A stop in Crieff on the way to Skye
TL;DR: In summer 2020, in the brief period it was possible to travel, Gianluigi’s parents came to Scotland. We decided to go visit the Isle of Skye, with a quick stopover in Crieff. A nice visit at Glenturret distillery, just before their complete range revamp.
(Another pandemic story…Sorry, it will be the last one!)
It was 2020, summer. After the first wave, the daily macabre count of cases/hospitalised/deaths from the dreadful virus slowed down. As a consequence, for a brief couple of months, borders reopened, some flights were restored and it looked like life was going back to normal (fun fact: the day pubs reopened, we went to Diggers to have a couple of drams and not think about the pandemic, just to find out that Gianluigi’s boss was on BBC talking about it, ah-ah!). Unfortunately, it wasn’t the case: by early autumn pubs closed again, and we entered another long lockdown. Thanks, science, for vaccines!
However, between lockdowns, we managed to book a flight for Gianluigi’s parents to come to Scotland for a week-long visit in the middle of August. It goes without saying, we involved them in a couple of whisky activities during those days. First of all, we booked one of Justine’s tours (a slightly different version of her current Edinburgh Whisky Trail): from the silent Cameronbridge Distillery, behind Haymarket train station, to the lovely Stockbridge neighbourhood passing along some closed distilleries (like the Dean), former DCL offices, and some other historical landmarks. The day was sunny and the walk very nice. It ended at the Whisky Forager restaurant (now closed, but Colin is now running the Tipsy Midgie bar near Holyrood) for a great meal and some fantastic drams. Not sure how much Gianluigi’s parents grasped (their English is not that…proficient), but they enjoyed the day out anyway.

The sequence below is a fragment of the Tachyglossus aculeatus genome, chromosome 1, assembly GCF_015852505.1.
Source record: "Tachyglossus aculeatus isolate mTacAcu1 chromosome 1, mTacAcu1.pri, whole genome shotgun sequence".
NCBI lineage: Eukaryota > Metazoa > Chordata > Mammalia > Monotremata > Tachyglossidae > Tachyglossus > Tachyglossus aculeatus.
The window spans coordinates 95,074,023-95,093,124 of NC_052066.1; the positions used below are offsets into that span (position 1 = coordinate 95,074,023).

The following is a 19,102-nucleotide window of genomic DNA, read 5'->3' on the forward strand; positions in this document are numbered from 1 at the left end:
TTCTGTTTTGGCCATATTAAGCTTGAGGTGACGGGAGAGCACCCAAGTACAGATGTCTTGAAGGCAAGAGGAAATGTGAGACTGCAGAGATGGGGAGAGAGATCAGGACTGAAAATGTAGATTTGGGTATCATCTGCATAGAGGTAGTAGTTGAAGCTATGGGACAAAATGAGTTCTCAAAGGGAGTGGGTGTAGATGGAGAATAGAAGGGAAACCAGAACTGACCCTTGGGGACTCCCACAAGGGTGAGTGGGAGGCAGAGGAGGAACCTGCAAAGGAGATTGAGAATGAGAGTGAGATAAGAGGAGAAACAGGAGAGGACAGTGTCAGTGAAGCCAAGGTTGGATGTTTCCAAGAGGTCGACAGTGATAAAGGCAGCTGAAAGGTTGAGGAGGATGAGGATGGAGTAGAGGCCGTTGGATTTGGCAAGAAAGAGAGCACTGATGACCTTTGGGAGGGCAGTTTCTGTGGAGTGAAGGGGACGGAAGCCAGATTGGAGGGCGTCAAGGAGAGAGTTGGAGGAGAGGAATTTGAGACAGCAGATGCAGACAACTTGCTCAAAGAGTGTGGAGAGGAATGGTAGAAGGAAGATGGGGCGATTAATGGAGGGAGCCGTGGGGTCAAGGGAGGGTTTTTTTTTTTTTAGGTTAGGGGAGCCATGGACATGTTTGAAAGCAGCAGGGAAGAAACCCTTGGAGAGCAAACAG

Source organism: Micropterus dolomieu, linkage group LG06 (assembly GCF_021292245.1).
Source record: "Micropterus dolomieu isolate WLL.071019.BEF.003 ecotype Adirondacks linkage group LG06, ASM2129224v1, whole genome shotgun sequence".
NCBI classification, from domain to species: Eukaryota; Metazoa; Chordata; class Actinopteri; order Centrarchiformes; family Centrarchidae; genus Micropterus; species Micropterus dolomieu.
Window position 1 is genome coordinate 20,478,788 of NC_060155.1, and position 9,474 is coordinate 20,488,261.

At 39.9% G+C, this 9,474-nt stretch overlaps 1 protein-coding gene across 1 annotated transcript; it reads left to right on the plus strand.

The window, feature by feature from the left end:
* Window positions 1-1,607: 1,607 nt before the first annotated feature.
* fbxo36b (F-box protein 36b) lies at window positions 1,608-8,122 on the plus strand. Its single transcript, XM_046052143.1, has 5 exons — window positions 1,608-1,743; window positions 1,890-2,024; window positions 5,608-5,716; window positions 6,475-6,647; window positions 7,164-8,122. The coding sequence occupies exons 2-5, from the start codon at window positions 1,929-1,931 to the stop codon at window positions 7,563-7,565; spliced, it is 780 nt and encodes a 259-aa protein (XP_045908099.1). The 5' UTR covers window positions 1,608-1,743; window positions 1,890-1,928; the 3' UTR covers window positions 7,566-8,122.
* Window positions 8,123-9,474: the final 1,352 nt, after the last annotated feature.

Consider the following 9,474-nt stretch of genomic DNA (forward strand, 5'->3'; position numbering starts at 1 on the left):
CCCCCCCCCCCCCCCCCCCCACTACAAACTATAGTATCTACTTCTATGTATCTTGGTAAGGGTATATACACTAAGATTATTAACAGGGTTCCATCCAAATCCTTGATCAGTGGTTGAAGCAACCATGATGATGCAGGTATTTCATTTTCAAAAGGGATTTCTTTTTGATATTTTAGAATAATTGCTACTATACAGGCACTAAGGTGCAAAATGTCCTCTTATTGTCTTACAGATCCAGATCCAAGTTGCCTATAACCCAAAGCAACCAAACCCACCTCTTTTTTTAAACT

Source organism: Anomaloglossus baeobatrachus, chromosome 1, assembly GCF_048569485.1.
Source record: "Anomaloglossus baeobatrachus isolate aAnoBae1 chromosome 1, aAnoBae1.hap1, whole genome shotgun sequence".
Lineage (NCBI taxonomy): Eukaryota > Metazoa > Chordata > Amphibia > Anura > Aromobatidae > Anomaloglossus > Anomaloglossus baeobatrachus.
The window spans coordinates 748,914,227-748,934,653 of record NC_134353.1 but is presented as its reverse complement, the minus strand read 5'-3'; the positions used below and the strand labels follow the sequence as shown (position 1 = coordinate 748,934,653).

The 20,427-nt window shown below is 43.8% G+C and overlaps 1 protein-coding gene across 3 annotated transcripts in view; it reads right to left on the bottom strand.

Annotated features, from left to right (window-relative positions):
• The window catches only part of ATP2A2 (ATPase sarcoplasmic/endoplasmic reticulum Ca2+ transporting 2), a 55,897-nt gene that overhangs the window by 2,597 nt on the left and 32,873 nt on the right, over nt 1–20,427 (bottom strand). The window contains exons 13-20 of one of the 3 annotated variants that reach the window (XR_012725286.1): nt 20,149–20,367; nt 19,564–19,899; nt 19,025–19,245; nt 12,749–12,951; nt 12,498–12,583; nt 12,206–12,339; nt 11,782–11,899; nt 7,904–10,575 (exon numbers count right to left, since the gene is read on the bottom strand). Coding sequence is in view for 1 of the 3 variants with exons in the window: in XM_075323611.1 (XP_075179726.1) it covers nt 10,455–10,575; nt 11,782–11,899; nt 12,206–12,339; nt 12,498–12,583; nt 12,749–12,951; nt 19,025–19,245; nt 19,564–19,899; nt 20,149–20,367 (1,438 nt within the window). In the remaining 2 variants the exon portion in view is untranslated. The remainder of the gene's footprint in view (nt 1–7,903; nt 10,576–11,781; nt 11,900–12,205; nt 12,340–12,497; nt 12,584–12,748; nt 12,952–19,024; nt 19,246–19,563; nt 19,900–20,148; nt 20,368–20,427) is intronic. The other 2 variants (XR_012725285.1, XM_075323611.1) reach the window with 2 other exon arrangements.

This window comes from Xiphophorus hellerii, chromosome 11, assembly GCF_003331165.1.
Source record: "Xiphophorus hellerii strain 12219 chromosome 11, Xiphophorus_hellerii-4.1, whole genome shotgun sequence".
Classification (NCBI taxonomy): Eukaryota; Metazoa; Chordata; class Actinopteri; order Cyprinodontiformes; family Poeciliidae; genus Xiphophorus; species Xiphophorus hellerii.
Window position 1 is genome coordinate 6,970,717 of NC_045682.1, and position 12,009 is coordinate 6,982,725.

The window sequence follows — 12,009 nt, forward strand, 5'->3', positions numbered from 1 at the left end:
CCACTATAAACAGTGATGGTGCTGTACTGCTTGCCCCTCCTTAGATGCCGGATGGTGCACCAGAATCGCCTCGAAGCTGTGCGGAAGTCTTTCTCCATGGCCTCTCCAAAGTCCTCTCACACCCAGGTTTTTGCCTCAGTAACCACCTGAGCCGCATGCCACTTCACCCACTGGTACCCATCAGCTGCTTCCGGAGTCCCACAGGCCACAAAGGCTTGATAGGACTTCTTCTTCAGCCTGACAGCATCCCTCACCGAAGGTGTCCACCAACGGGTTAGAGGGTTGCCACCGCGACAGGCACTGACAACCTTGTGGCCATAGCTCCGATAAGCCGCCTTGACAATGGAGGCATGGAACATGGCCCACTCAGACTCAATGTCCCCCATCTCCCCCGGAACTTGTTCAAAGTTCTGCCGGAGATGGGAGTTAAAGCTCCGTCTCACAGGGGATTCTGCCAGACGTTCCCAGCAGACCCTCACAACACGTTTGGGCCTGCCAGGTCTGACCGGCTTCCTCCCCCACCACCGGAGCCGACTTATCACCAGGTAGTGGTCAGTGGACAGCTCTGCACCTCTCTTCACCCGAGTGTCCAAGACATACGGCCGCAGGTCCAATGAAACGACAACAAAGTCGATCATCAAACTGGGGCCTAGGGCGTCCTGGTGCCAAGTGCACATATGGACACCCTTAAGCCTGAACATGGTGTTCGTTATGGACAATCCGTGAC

But it was already their fourth time in Auld Reekie, so we decided to drove them to the Highlands, destination: the magnificent Isle of Skye! Of course, depending on the route, there are a number of distilleries available to visit. To bag a new one, choosing among the ones opened at the time (not many), we opted for Glenturret. Back then we were not very acquainted with this whisky, we had only tried one or two of their core range expressions (which at the time included the Triple Wood, Peated, Sherry Cask and a discontinued 10 years old, all bottled at 43%) and some excellent bottlings from the SMWS, mostly peated whisky in re-charred casks. We didn’t know that they were about to revamp their entire core range, which only a few months later came out with different expressions: a non-age statement Triple Cask (similar to the previous one), a peated 10y, a sherried 12y and a high-abv 15y. Oh well, we’ll go back sometimes.
The drive from Edinburgh to Crieff was quite nice. We left the main road in Crieff and took a very nice wee one passing through a wood, it was almost like driving to the Shire. We finally got to the distillery well ahead the first tour at 10am. Owned by a joint venture led by The Lalique Group since 2019, Glenturret is allegedly the oldest working distillery in Scotland (earliest record dating 1763). Definitely not a big one (around 340,000 lpa), the distillery used to be home of the Famous Grouse.